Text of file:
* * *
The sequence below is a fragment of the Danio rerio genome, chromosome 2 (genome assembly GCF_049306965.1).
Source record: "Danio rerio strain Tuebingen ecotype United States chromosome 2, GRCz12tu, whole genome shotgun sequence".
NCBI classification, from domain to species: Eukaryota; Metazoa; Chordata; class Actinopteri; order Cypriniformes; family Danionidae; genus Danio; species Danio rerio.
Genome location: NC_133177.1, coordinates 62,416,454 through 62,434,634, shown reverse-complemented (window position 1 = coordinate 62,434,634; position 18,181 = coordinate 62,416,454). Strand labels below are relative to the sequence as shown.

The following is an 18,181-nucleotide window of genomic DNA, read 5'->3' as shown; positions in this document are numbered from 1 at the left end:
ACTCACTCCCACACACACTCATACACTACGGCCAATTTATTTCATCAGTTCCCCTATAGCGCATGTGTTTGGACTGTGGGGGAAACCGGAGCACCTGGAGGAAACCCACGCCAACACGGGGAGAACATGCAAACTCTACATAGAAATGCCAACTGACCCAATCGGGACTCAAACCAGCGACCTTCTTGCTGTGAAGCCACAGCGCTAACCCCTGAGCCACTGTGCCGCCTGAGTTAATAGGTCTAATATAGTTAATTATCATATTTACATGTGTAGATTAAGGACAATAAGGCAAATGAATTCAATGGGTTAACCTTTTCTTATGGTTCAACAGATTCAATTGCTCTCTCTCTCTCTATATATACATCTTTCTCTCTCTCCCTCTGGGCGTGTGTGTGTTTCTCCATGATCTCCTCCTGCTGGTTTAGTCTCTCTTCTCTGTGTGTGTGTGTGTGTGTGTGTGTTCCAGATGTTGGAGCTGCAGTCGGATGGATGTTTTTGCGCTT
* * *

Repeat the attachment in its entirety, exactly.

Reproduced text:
The sequence below is a fragment of the Danio rerio genome, chromosome 2 (genome assembly GCF_049306965.1).
Source record: "Danio rerio strain Tuebingen ecotype United States chromosome 2, GRCz12tu, whole genome shotgun sequence".
NCBI classification, from domain to species: Eukaryota; Metazoa; Chordata; class Actinopteri; order Cypriniformes; family Danionidae; genus Danio; species Danio rerio.
Genome location: NC_133177.1, coordinates 62,416,454 through 62,434,634, shown reverse-complemented (window position 1 = coordinate 62,434,634; position 18,181 = coordinate 62,416,454). Strand labels below are relative to the sequence as shown.

The following is an 18,181-nucleotide window of genomic DNA, read 5'->3' as shown; positions in this document are numbered from 1 at the left end:
ACTCACTCCCACACACACTCATACACTACGGCCAATTTATTTCATCAGTTCCCCTATAGCGCATGTGTTTGGACTGTGGGGGAAACCGGAGCACCTGGAGGAAACCCACGCCAACACGGGGAGAACATGCAAACTCTACATAGAAATGCCAACTGACCCAATCGGGACTCAAACCAGCGACCTTCTTGCTGTGAAGCCACAGCGCTAACCCCTGAGCCACTGTGCCGCCTGAGTTAATAGGTCTAATATAGTTAATTATCATATTTACATGTGTAGATTAAGGACAATAAGGCAAATGAATTCAATGGGTTAACCTTTTCTTATGGTTCAACAGATTCAATTGCTCTCTCTCTCTCTATATATACATCTTTCTCTCTCTCCCTCTGGGCGTGTGTGTGTTTCTCCATGATCTCCTCCTGCTGGTTTAGTCTCTCTTCTCTGTGTGTGTGTGTGTGTGTGTGTGTTCCAGATGTTGGAGCTGCAGTCGGATGGATGTTTTTGCGCTT